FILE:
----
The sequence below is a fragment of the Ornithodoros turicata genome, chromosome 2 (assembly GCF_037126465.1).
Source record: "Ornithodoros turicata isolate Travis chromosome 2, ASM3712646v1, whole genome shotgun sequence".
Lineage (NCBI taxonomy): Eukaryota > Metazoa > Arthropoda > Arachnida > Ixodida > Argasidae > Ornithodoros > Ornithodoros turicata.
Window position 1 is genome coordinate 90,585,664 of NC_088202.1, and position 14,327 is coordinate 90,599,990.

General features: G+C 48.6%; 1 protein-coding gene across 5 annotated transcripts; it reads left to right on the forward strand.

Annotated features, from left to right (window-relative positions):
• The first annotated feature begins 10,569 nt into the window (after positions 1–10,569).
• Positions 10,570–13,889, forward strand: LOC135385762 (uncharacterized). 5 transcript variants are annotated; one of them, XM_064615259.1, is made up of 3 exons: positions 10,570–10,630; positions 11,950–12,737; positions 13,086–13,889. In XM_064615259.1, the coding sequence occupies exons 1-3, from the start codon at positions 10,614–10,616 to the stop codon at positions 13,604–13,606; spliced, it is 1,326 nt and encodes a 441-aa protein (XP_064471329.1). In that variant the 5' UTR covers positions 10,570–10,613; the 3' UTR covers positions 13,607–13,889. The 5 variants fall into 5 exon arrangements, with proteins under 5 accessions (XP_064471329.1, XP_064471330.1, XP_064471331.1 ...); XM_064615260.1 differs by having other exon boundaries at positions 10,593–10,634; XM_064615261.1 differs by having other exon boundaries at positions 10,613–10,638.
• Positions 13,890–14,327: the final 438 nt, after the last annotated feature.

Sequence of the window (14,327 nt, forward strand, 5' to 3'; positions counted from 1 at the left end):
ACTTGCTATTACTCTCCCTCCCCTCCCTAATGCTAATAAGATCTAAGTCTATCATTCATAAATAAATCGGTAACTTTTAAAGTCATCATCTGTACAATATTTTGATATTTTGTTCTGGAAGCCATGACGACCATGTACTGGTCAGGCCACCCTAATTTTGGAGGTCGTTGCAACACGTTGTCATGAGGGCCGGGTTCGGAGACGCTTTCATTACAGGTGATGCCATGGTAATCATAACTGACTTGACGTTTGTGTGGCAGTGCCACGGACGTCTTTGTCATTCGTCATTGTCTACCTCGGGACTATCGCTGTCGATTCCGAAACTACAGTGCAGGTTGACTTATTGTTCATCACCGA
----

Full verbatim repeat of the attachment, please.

The sequence below is a fragment of the Ornithodoros turicata genome, chromosome 2 (assembly GCF_037126465.1).
Source record: "Ornithodoros turicata isolate Travis chromosome 2, ASM3712646v1, whole genome shotgun sequence".
Lineage (NCBI taxonomy): Eukaryota > Metazoa > Arthropoda > Arachnida > Ixodida > Argasidae > Ornithodoros > Ornithodoros turicata.
Window position 1 is genome coordinate 90,585,664 of NC_088202.1, and position 14,327 is coordinate 90,599,990.

General features: G+C 48.6%; 1 protein-coding gene across 5 annotated transcripts; it reads left to right on the forward strand.

Annotated features, from left to right (window-relative positions):
• The first annotated feature begins 10,569 nt into the window (after positions 1–10,569).
• Positions 10,570–13,889, forward strand: LOC135385762 (uncharacterized). 5 transcript variants are annotated; one of them, XM_064615259.1, is made up of 3 exons: positions 10,570–10,630; positions 11,950–12,737; positions 13,086–13,889. In XM_064615259.1, the coding sequence occupies exons 1-3, from the start codon at positions 10,614–10,616 to the stop codon at positions 13,604–13,606; spliced, it is 1,326 nt and encodes a 441-aa protein (XP_064471329.1). In that variant the 5' UTR covers positions 10,570–10,613; the 3' UTR covers positions 13,607–13,889. The 5 variants fall into 5 exon arrangements, with proteins under 5 accessions (XP_064471329.1, XP_064471330.1, XP_064471331.1 ...); XM_064615260.1 differs by having other exon boundaries at positions 10,593–10,634; XM_064615261.1 differs by having other exon boundaries at positions 10,613–10,638.
• Positions 13,890–14,327: the final 438 nt, after the last annotated feature.

Sequence of the window (14,327 nt, forward strand, 5' to 3'; positions counted from 1 at the left end):
ACTTGCTATTACTCTCCCTCCCCTCCCTAATGCTAATAAGATCTAAGTCTATCATTCATAAATAAATCGGTAACTTTTAAAGTCATCATCTGTACAATATTTTGATATTTTGTTCTGGAAGCCATGACGACCATGTACTGGTCAGGCCACCCTAATTTTGGAGGTCGTTGCAACACGTTGTCATGAGGGCCGGGTTCGGAGACGCTTTCATTACAGGTGATGCCATGGTAATCATAACTGACTTGACGTTTGTGTGGCAGTGCCACGGACGTCTTTGTCATTCGTCATTGTCTACCTCGGGACTATCGCTGTCGATTCCGAAACTACAGTGCAGGTTGACTTATTGTTCATCACCGA